4. mopar

    mopar Multitudinous

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    Dec 31, 2011

    Nothing wrong with sending out resumes and seeing what is out there.
     
  5. SCTeachInTX

    SCTeachInTX Fanatic

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    Jan 1, 2012

    Good luck. Follow your heart. I left my first job when I found that the "little things" added up to making me feel unhappy all the time. I knew that I had to leave. Luckily I found a great position and have moved several times since because it was just the "right" time.
     
  6. Marci07

    Marci07 Devotee

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    Honestly, the only con that would make me want to leave would be the salary and benefits. All the others I don't think can be guaranteed or can be easily predictable when interviewing. You may still have similar challeges at other schools as I see those in your list to be common challenges, in my opinion.

    The drive and the technology would be great incentives for me but if the salary and benefits are way lower then it may not be worth it. Keep in mind that you may not have all this technology available (which makes teaching a lot easier) at another school and the drive would be longer, which can add more stress to your daily life. Just be mentally prepared for that.
     
  7. FourSquare

    FourSquare Fanatic

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    Jan 2, 2012

    This is a very true about not being able to tell the school culture from an interview, however I feel like I know better about what questions I could ask to get to know a school. They should be able to tell me if they use a curriculum....if there is team time built into PD....what the discipline hierarchy is. A building tour can also tell a lot too. How do people walk through the hallways? What kind of work is on display?

    We'll see! I think I will put feelers out in the spring. I just hope I can do it on the sly. I'd prefer not to advertise that I'm looking. :unsure:
     
  8. mopar

    mopar Multitudinous

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    Jan 2, 2012

    Is your charter school connected to a public school?
     
  9. FourSquare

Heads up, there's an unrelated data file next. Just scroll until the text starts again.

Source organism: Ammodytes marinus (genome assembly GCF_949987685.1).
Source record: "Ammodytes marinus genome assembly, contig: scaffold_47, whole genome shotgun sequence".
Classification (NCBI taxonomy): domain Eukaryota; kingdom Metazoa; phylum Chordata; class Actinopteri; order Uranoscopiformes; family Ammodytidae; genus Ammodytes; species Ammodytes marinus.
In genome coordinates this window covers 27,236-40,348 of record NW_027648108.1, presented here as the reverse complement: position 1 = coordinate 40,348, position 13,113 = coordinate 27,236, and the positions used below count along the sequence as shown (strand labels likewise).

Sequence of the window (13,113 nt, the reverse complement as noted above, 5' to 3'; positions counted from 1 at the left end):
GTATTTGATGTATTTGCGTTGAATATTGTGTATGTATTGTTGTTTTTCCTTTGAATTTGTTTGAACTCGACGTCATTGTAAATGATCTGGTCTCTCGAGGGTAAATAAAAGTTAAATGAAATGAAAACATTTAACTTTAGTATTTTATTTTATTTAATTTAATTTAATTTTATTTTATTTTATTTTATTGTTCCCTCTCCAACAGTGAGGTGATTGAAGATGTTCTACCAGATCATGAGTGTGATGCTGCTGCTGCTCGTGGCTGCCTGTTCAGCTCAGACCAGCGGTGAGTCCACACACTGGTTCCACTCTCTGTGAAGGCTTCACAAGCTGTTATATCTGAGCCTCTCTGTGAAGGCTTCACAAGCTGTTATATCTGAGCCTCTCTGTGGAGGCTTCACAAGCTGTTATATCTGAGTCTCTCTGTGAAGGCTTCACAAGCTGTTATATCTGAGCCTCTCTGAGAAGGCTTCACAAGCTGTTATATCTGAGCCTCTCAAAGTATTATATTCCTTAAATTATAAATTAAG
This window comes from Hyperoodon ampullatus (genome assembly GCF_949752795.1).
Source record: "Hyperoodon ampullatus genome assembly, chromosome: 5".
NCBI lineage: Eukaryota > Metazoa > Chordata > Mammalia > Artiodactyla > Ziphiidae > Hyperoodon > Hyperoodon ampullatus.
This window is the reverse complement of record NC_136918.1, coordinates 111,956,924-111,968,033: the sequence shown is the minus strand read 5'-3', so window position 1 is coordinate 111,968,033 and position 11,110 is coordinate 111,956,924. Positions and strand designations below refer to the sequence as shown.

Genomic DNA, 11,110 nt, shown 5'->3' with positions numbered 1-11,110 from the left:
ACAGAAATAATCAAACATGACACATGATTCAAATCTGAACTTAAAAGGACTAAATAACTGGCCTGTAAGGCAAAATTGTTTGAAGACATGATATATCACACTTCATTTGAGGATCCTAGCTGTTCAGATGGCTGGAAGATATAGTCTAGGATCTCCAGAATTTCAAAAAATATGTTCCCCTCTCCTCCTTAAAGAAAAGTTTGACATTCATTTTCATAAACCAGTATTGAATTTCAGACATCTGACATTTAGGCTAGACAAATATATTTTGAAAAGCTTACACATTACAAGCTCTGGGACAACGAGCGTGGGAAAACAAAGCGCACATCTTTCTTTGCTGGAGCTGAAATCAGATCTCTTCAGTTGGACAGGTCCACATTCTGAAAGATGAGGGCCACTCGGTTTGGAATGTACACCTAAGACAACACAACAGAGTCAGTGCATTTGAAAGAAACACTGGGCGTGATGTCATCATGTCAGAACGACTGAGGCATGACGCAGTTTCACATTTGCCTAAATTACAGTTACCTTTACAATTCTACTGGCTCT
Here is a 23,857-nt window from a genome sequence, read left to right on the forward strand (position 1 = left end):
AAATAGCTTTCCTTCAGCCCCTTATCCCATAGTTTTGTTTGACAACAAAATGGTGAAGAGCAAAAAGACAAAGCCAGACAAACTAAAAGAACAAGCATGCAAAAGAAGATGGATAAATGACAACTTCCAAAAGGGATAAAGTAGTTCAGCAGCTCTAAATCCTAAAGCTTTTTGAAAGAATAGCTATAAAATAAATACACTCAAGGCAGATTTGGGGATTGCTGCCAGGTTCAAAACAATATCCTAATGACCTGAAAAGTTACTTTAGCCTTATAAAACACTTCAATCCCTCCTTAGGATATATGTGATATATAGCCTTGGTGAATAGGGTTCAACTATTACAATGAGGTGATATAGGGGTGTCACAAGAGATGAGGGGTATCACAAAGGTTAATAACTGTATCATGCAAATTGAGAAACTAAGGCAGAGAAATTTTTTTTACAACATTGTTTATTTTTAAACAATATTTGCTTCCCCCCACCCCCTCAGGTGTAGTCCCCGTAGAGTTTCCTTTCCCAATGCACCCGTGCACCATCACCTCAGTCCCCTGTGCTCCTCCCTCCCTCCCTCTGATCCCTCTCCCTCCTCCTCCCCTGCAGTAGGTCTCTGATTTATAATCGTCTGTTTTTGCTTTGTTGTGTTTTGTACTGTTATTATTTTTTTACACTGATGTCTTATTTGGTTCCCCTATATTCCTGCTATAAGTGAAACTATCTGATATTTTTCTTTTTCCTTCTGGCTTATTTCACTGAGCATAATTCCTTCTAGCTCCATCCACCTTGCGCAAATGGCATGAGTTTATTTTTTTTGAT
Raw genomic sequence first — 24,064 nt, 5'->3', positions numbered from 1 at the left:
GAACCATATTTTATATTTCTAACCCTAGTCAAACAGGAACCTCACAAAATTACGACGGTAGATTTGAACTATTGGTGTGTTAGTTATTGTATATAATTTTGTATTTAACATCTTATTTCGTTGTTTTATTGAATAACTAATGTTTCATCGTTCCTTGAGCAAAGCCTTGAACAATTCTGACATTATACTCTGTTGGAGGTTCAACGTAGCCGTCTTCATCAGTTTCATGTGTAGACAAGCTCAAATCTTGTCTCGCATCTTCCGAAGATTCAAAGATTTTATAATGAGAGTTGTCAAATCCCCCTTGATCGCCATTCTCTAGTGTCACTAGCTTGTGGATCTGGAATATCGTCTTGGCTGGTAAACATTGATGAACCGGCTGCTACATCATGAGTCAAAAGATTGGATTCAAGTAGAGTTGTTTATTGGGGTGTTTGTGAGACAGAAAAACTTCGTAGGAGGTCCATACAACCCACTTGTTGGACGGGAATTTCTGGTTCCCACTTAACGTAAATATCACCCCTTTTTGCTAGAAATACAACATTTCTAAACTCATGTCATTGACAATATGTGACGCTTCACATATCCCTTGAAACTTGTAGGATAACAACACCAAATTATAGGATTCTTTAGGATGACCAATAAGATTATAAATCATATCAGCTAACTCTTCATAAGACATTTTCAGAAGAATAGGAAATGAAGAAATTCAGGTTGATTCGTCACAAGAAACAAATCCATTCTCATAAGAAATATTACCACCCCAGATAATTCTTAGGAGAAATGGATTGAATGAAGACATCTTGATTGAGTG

FourSquare Fanatic

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    Yes, it is affiliated with the local school district. We receive funding from them and use their same gradebook software and all that...but as a public charter we operate differently in some regards. (Longer school day, self-created curriculum, no contract/union/salary, etc.) There's no admissions lottery or anything. We take anyone who enrolls, so for all intents and purposes it's a neighborhood school. They're just allowed to change some things.
     
  10. mopar

    mopar Multitudinous

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    Jan 2, 2012

    So would a switch to one of the public schools be like a transfer between schools?
    *Keep your seniority, tenure
    *Same place on the payscale
    *Easier ability to move
     
  11. FourSquare

    FourSquare Fanatic

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    Jan 2, 2012

    I'm not sure if my year at a charter would count for anything on the pay scale. I have a master's, so best case scenario I'd end up Lane 2 Step 2. Worst case I am Lane 2 Step 1. This is only my first year, currently.

    I do not qualify for an in district transfer though. Our district is principal driven, so I'd have to apply to schools individually. It's incredibly competitive, but if the teacher at my school found something MID-YEAR, I'm hoping I wont have trouble in the fall. I feel better than if I had 0 experience.